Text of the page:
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One of the Pleiad's seven. Through the power of fantasy, he can take your mind on truly frightful flights. His greatest shame: the name on his left wing is spelled wrong. (Points to you if you've already spotted it!)
Mirage Manual entry

Diabolos is a character in World of Final Fantasy. He is one of a group of powerful Mirages, known as the Pleiad's Seven.

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Spoiler warning: Plot and/or ending details follow. (Skip section)
Notes: One of the Pleiad / Devilish good looks? / Master of dreams and fantasy / Decidedly icky personality
A Series Regular
Among the members of the Pleiad, Diabolos is the most recent newcomer to FINAL FANTASY. Still, that genie-in-a-bottle trick was memorable enough to land him a spot beside the legends. Don't be surprised if he pops up in more games.
A Wily Adversary
Diabolos slips between the cracks of fantasy and reality to invade your dreams—seeing your greatest fears and your darkest desires, altering your memories, and destroying you from the inside out. His methods are sly, cunning...hard to spot until it's too late. He's one adversary that no one wants to face.
The towns targeted by Diabolos during the Pleiad's reign of terror were the most chilling to behold in the aftermath; their buildings remained intact with hardly a scratch, but the mental suffering he inflicted reduced them to ghost towns all the same.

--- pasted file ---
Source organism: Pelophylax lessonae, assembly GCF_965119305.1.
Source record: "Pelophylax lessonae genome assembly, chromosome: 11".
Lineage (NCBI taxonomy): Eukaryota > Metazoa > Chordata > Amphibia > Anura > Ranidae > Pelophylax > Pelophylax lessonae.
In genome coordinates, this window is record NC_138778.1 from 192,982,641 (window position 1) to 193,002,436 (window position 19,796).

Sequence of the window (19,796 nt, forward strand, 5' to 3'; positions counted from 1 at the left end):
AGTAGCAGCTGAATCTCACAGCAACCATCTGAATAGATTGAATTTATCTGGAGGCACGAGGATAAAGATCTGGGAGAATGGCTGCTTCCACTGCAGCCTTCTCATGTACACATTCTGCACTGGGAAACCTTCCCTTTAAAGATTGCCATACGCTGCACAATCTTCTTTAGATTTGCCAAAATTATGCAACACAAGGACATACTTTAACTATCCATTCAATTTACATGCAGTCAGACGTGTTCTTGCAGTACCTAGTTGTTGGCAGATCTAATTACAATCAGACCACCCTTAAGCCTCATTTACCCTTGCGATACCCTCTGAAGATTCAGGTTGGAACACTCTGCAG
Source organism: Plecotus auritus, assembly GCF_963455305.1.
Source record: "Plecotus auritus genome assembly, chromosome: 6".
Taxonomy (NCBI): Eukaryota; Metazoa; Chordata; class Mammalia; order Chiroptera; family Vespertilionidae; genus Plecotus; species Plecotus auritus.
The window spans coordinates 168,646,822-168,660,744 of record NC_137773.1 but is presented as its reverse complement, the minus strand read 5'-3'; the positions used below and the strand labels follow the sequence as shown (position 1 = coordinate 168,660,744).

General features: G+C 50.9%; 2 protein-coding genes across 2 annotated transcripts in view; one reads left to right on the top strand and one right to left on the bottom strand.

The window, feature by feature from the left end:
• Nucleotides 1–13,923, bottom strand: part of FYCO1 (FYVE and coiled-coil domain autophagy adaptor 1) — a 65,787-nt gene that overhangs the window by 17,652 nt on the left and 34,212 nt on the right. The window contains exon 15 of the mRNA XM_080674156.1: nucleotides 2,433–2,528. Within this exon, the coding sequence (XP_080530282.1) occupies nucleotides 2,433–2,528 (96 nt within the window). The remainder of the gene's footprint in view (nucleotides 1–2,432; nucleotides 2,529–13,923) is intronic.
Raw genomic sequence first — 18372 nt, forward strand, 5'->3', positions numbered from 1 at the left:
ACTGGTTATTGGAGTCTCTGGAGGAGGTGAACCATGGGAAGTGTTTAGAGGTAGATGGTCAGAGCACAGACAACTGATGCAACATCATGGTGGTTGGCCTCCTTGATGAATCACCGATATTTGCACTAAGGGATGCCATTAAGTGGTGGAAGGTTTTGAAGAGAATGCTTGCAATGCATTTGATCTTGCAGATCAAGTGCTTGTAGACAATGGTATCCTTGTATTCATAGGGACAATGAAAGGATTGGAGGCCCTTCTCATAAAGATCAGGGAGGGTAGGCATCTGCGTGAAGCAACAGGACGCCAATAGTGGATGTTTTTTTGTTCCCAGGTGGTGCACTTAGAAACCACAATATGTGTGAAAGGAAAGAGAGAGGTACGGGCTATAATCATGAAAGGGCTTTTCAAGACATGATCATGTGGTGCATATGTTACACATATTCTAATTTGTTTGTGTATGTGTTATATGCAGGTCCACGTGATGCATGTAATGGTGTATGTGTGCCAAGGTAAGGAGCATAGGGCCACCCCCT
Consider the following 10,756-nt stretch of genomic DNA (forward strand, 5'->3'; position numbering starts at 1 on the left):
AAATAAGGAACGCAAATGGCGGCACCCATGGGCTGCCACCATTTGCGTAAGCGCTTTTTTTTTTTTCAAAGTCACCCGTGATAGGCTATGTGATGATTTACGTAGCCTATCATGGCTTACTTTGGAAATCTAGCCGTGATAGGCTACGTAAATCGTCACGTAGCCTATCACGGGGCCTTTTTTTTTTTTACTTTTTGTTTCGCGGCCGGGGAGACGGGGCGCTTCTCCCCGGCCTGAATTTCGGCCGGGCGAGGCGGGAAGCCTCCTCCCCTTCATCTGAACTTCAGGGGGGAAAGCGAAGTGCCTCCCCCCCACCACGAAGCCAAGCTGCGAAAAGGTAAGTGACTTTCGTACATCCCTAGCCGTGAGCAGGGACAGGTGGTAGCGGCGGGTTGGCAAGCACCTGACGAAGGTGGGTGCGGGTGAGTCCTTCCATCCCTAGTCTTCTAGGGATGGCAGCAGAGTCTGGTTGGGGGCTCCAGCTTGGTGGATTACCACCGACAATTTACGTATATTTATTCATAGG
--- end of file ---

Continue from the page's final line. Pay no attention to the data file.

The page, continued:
Night Hungers
What motivates this terror of terrors to cause so much hurt? Well, the diabolos in Grymoire strengthen their own dreamworlds by dominating the dreams of others, feeding off of their victims in order to grow and thrive. Some of the diabolos nurture happy thoughts and quiet dreams, simply sampling them and leaving the dreamers intact. Others, however, delight in the taste of nightmares—they're apparently delicious—and work to fill their victims' thoughts with horrors before robbing them of their dreams and their sanity.
When Diabolos was still one of the Dyad's Servants, Reynn and Lann did their best to cure him of his malevolent tastes. With a little encouragement (okay, mostly hard discipline), Diabolos managed to become slightly less nasty than he once was. Still, he reverted to his original dark tactics with Shelke, and it fell on the twins to once again step forward and give him a stern slap on the wrist.

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Diabolos is the Greek word for "devil". It has entered many languages to mean devil, such as Diabolus (Latin), Diavolo (Italian), Diablo (Spanish), Diable (French), and Diabo (Portuguese). Diabolos actually means "accuser" or "slanderer" and could also be connected to the Greek word diabolous, which means "divider" (which fits given his affinity with gravity element), but eventually the general word Diabolos became the specific name of the entity. In the original Greek rendering, it was used to refer to the Christian Devil (The New Testament was written in Greek). Devil is the English translation of Diabolos and in Christian belief, this being is the embodiment of evil.

The concept of the Devil is believed to originate in Zoroastrianism with Angra Mainyu (also known as Ahriman) as well as from the Judaic Satan in the Book of Job in the Old Testament. However, their Satan was merely the "devil's advocate", an angel who acted as a skeptic and whom God allowed to afflict Job with suffering. Satan is Hebrew for "prosecutor/accuser" or "adversary".

The concept of the summon Diabolos may be connected to the Jinn in Islamic mythology, similar to Ifrit. The djinn were the origins of genie myths and were spirits or ghosts made of fire or smoke. They were said to grant wishes.

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